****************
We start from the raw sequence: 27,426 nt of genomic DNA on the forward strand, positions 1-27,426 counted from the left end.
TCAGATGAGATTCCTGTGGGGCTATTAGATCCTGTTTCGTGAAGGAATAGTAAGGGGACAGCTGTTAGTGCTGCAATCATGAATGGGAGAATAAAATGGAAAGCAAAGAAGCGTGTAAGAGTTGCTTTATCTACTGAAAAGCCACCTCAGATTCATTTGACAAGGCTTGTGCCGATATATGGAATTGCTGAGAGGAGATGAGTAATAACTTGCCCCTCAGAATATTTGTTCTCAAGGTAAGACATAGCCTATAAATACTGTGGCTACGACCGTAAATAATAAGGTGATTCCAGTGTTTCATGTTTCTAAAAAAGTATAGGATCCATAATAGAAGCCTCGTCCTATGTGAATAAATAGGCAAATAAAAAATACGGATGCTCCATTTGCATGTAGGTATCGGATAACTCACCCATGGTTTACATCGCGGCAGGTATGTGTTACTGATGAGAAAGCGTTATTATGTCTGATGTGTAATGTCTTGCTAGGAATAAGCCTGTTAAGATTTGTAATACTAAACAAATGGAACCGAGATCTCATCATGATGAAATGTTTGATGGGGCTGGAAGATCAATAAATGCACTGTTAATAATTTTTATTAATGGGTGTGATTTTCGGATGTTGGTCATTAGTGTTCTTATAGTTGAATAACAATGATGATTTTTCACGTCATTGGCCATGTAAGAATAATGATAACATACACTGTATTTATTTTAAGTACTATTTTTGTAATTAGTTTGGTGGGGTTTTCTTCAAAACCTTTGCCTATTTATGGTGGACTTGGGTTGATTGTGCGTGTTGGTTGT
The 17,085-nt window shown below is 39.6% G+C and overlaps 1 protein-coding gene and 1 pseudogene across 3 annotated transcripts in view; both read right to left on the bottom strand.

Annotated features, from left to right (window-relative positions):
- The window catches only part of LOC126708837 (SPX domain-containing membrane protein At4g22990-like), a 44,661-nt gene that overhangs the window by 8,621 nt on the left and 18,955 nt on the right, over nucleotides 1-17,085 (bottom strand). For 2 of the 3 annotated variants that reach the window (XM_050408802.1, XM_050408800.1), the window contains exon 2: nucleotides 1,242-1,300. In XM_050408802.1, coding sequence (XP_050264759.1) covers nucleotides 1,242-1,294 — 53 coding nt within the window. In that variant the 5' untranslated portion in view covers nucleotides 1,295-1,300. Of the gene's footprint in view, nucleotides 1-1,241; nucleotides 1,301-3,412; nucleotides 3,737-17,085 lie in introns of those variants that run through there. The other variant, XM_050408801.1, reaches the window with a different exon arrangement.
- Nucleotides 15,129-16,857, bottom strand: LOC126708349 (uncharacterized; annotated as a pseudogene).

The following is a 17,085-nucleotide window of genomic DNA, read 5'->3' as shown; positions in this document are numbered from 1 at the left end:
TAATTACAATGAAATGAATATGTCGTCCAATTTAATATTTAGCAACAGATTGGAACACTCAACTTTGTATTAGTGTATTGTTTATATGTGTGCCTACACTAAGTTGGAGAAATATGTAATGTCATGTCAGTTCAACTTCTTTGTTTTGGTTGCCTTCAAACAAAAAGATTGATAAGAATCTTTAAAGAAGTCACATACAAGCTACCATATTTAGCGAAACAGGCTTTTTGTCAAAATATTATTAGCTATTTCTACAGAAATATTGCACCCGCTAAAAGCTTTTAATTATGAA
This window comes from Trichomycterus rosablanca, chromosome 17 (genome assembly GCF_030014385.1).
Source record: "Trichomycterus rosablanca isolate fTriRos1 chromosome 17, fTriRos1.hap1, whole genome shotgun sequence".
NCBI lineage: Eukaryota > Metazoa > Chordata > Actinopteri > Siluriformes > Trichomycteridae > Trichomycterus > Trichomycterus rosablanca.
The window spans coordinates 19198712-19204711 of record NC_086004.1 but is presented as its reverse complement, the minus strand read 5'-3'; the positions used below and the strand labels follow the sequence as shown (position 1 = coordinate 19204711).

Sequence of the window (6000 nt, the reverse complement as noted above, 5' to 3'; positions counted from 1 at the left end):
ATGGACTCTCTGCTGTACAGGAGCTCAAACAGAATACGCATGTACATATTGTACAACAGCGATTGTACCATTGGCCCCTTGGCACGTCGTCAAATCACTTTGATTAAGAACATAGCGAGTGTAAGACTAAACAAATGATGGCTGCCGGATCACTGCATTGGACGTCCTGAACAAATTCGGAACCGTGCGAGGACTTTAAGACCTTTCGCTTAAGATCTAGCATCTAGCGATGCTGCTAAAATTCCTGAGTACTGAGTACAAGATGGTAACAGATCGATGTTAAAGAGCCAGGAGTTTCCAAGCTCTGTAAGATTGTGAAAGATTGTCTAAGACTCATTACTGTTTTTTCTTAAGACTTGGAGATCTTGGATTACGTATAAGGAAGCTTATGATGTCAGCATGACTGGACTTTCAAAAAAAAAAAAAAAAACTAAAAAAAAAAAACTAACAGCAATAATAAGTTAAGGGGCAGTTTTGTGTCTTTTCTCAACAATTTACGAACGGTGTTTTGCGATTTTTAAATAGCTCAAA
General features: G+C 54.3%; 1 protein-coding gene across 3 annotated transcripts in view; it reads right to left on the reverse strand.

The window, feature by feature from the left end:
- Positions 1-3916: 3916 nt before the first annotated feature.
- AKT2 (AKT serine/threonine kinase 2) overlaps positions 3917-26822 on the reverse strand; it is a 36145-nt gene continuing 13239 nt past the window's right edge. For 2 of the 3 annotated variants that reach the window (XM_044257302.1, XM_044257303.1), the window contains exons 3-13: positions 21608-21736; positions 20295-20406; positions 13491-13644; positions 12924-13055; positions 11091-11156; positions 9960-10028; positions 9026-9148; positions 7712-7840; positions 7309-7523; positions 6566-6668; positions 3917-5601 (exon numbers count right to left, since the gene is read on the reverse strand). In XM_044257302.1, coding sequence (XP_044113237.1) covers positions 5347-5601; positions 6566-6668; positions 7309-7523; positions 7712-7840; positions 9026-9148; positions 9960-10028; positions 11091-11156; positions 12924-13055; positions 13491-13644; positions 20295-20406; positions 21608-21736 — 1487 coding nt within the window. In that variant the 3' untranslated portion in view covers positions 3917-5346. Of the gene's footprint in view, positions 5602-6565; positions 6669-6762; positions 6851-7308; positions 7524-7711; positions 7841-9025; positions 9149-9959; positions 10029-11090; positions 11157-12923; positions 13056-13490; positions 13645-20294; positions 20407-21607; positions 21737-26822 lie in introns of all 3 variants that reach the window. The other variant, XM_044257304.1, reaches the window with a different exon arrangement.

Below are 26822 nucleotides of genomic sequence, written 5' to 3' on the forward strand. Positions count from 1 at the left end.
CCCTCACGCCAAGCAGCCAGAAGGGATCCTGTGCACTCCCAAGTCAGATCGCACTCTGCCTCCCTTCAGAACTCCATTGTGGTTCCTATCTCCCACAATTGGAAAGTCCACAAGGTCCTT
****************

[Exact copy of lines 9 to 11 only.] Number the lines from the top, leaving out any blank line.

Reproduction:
This window comes from Trichomycterus rosablanca, chromosome 17 (genome assembly GCF_030014385.1).
Source record: "Trichomycterus rosablanca isolate fTriRos1 chromosome 17, fTriRos1.hap1, whole genome shotgun sequence".
NCBI lineage: Eukaryota > Metazoa > Chordata > Actinopteri > Siluriformes > Trichomycteridae > Trichomycterus > Trichomycterus rosablanca.